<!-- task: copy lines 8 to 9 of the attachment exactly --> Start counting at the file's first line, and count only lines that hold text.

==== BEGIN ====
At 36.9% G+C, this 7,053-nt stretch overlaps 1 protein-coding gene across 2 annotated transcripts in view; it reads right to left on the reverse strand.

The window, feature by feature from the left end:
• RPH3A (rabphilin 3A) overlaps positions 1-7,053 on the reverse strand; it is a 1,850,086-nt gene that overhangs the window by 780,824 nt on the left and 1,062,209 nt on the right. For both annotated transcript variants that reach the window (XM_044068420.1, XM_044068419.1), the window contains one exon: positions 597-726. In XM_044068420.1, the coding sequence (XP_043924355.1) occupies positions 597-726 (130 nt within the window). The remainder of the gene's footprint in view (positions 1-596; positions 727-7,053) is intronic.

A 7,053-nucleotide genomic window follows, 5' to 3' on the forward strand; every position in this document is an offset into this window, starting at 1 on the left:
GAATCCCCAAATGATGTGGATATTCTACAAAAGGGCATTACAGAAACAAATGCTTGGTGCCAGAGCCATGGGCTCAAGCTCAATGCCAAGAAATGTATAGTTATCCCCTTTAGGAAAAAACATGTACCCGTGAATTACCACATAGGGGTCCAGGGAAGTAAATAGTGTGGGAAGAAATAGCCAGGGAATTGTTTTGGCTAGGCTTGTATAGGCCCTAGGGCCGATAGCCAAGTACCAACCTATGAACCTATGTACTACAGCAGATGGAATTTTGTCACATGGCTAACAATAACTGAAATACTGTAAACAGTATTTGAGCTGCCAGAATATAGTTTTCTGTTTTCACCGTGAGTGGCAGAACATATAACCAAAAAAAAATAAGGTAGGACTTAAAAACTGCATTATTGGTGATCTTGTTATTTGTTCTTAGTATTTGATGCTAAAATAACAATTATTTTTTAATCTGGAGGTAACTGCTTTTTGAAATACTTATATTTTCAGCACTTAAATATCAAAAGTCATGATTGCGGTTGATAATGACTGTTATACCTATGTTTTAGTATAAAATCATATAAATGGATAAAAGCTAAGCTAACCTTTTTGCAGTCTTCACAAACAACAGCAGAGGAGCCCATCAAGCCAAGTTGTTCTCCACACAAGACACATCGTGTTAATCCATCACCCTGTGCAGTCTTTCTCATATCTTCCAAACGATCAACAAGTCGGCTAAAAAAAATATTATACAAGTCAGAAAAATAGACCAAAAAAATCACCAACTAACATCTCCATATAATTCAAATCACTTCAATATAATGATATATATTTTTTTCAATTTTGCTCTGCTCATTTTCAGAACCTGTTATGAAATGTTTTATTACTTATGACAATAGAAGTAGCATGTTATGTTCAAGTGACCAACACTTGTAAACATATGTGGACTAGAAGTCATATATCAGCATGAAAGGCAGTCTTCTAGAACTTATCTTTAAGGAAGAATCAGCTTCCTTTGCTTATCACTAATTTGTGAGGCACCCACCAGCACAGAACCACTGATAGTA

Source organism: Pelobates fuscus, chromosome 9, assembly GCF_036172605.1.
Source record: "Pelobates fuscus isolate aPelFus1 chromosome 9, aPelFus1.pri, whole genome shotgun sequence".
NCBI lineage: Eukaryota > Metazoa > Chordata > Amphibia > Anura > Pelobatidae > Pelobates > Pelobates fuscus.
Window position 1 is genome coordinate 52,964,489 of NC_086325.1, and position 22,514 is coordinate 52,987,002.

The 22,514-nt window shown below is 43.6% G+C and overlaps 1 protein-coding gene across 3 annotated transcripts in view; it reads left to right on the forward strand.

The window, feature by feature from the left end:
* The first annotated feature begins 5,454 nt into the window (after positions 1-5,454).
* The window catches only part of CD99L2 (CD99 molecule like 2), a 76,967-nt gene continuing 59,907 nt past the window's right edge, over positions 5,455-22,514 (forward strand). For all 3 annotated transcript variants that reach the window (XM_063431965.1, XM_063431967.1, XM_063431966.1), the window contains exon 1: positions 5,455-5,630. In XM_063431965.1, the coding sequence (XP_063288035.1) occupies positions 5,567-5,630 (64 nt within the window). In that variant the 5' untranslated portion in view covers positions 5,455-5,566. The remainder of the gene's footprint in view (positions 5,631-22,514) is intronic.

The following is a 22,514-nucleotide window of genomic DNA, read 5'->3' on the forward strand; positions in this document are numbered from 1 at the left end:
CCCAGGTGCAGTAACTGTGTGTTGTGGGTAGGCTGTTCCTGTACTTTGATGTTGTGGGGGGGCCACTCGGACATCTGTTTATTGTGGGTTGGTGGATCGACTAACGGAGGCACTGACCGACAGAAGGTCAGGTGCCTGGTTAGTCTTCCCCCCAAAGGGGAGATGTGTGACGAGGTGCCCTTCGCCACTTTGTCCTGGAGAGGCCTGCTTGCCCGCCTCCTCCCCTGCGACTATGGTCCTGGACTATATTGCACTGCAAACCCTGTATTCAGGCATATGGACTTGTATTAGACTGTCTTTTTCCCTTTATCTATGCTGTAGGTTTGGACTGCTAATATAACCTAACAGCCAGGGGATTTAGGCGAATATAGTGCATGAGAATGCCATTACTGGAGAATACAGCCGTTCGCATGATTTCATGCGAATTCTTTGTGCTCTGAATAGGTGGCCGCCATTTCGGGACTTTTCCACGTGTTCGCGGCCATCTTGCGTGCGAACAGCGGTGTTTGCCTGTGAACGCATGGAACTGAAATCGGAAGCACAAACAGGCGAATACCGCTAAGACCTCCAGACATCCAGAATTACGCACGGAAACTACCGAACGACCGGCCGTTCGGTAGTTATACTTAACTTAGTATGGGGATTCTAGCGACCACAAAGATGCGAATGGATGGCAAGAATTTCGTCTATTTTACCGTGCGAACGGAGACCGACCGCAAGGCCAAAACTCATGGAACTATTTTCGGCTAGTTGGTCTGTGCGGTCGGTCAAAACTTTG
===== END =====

NCBI lineage: Eukaryota > Metazoa > Chordata > Amphibia > Anura > Pelobatidae > Pelobates > Pelobates fuscus.
Window position 1 is genome coordinate 52,964,489 of NC_086325.1, and position 22,514 is coordinate 52,987,002.